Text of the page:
In the book, Sontag expresses her views on the history and present-day role of photography in capitalist societies as of the 1970s. Sontag discusses many examples of modern photography. Among these, she contrasts Diane Arbus's work with that of Depression-era documentary photography commissioned by the Farm Security Administration.
She also explores the history of American photography in relation to the idealistic notions of America put forth by Walt Whitman and traces these ideas through to the increasingly cynical aesthetic notions of the 1970s, particularly in relation to Arbus and Andy Warhol.
Sontag argues that the proliferation of photographic images had begun to establish within people a "chronic voyeuristic relation" to the world around them. Among the consequences of photography is that the meaning of all events is leveled and made equal. This idea did not originate with Sontag, who often synthesized European cultural thinkers with her particular eye toward the United States.
As she argues, perhaps originally with regard to photography, the medium fostered an attitude of anti-intervention. Sontag says that the individual who seeks to record cannot intervene, and that the person who intervenes cannot then faithfully record, for the two aims contradict each other. In this context, she discusses in some depth the relationship of photography to politics.
Criticism and acclaim
On Photography won the National Book Critics Circle Award for 1977 and was selected among the top 20 books of 1977 by the editors of the New York Times Book Review.
In a 1998 appraisal of the work, Michael Starenko, wrote in Afterimage that "On Photography has become so deeply absorbed into this discourse that Sontag's claims about photography, as well as her mode of argument, have become part of the rhetorical 'tool kit' that photography theorists and critics carry around in their heads." He added that "no other photography book, not even The Family of Man (1955), which sold four million copies before finally going out of print in 1978, received a wider range of press coverage than On Photography."
Sontag's work is literary and polemical rather than academic. It includes no bibliography, and few notes. There is little sustained analysis of the work of any particular photographer and is not in any sense a research project as often written by doctoral students. For example, in her discussion of The Family of Man exhibition she quotes almost word-for-word Roland Barthes' critique in his book Mythologies, without acknowledgement; "By purporting to show that individuals are born, work, laugh, and die everywhere in the same way, "The Family of Man" denies the determining weight of history - of genuine and historically embedded differences, injustices, and conflicts." Many of the reviews from the world of art photography that followed On Photography at the time of its publication were skeptical and often hostile, such as those of Colin L. Westerbeck and Michael Lesy.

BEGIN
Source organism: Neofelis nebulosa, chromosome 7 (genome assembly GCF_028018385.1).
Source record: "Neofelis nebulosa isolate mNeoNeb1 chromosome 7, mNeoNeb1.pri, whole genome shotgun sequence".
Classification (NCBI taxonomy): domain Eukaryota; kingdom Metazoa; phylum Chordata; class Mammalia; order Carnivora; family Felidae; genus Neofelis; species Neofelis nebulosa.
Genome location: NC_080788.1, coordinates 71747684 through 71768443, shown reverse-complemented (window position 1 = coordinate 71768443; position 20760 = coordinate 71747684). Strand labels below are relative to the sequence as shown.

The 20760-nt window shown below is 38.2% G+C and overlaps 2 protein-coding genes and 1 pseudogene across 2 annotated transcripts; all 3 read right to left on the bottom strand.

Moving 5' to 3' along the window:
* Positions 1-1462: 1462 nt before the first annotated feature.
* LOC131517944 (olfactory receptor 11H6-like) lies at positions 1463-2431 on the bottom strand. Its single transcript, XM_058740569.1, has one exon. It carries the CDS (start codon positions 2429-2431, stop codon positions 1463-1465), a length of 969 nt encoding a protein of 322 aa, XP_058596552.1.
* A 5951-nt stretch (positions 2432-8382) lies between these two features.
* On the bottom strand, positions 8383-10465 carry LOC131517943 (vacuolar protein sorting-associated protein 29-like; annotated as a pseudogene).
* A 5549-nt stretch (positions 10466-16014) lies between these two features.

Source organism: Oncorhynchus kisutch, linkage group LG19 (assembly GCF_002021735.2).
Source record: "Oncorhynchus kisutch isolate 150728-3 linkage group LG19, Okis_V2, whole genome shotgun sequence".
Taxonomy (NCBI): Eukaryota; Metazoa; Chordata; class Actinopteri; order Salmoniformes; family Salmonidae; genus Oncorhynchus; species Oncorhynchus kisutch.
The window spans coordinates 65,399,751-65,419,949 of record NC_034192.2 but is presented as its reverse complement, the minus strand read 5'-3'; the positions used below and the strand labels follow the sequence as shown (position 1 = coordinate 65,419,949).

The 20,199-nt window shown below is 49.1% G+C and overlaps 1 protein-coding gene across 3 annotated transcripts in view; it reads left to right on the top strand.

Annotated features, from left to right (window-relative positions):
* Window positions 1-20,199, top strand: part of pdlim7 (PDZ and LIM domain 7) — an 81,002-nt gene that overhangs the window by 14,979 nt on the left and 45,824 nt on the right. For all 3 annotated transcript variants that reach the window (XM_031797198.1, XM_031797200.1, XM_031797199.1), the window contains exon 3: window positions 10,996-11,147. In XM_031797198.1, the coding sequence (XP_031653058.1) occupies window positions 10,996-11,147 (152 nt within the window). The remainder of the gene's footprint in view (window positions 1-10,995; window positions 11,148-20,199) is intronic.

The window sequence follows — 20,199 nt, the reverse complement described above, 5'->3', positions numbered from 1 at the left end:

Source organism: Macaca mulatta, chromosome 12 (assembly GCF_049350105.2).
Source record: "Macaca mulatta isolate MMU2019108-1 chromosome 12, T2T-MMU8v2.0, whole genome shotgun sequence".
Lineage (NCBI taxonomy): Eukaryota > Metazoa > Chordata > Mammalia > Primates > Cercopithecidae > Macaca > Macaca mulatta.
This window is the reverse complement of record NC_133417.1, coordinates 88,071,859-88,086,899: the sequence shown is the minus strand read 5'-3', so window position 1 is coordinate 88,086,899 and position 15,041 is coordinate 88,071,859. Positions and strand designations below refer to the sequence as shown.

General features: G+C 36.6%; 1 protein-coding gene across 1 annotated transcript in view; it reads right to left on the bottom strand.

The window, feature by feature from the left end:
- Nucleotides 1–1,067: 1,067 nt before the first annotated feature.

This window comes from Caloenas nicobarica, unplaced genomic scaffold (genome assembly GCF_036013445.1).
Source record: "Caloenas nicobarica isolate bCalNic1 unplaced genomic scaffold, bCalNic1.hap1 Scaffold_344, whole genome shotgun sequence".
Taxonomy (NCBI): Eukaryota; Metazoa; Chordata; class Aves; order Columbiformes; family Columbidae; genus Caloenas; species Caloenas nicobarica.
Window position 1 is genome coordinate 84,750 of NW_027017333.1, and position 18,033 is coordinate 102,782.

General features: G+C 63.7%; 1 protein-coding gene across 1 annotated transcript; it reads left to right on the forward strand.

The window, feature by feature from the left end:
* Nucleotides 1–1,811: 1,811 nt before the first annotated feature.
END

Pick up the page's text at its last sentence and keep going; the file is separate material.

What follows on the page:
In 2003, Sontag published a partial refutation of the opinions she espoused in On Photography in her book Regarding the Pain of Others. This book may be considered as a postscript or addition to On Photography. Sontag's publishing history includes a similar sequence with regard to her work Illness as Metaphor from the 1970s and AIDS and Its Metaphors a decade later, which included an expansion of ideas contained in the earlier work.
- New York: Farrar, Straus and Giroux, 1977. ISBN 0-374-22626-1.
- London: Allan Lane, 1978. ISBN 0-7139-1128-X.
- New York: Anchor Books, 1990. ISBN 0-385-26706-1.
- Reprinted in Sontag: Essays of the 1960s & 1970s, Library of America, 2013. ISBN 978-1-59853-255-5. Includes endnotes.
Earlier versions of these essays appeared in The New York Review of Books:
- Volume 20, No. 16 (October 18, 1973).
- Volume 20, No. 18 (November 15, 1973).
- Volume 21, No. 6 (April 18, 1974).
- Volume 21, No. 19 (November 28, 1974).
- Volume 23, No. 21 & 22 (January 20, 1977).
- Volume 24, No. 11 (June 23, 1977).